Poverty Wages and Inadequate Housing
Last week at Lonmin mines, the ANC saw the consequences of allowing South Africa to remain one of the most unequal countries in the world. The steadfast refusal of the mineworkers to continue their dangerous work without a substantial pay increase, and the consequent massacre of the workers by police are just the start of what is yet to come.
The police killings appear to have sparked a level of outrage amongst the Black poor and working class that could prove to be a tipping point.
For the past few weeks, communities in Cape Town have been blockading major roads and highways in a protest against being made to live for almost two decades since the end of apartheid in shacks, leaky and crumbling homes and generally being treated like animals.
The DA, ANC, SACP and Cosatu’s heads are all still in the sand about the levels of anger on the ground – whether this anger be about housing, water or underpaid and dangerous work. The DA’s responses to any protests are written with the aims of portraying themselves as the victim or protecting white capital, and the tripartite alliance’s responses are now written with the sole purpose of voicing support for their preferred candidate at the ANC’s elective Mangaung conference later this year. It is therefore opportune for the DA to call for an investigation into the Marikana massacre, but not to criticize the mine owners, and opportune for the ANC, SACP and Cosatu to criticize the DA’s failure to deliver, but not to condemn the police massacre at Marikana.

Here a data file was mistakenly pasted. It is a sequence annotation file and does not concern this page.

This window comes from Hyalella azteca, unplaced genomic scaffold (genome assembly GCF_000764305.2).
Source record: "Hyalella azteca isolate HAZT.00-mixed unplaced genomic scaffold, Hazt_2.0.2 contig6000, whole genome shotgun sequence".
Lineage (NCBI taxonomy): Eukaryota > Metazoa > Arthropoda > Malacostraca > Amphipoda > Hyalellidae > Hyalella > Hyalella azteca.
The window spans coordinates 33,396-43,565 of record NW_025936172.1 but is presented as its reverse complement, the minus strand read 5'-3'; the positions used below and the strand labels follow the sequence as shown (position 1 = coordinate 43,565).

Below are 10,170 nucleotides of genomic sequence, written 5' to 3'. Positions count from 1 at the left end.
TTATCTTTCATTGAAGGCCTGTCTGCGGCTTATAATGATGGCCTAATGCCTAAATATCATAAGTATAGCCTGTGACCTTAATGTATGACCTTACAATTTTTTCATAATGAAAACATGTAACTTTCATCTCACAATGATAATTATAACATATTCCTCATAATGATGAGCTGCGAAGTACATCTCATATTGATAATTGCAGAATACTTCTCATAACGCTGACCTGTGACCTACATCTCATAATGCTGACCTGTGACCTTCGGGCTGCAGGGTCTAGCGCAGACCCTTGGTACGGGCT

The mainstream media supports this political game. Apart from their focus on former president Thabo Mbeki’s refusal to provide anti-retroviral medicines to pregnant poor, Black women, the media has refused, since 1994, to support the underdog in the story – the Black majority. Food price hikes by white-owned monopolies, the continued obscene profiteering by mine bosses, the failure of public-private partnerships in delivering housing and other services, have been stories largely ignored by the press.
The ANC has wasted the past 18 years in willingly paying back the debt incurred by the apartheid regime, spending billions more on a corrupt and pointless arms deal, dabbling in failed privatization and fiscal austerity experiments and building now-crumbling one room “kennels”.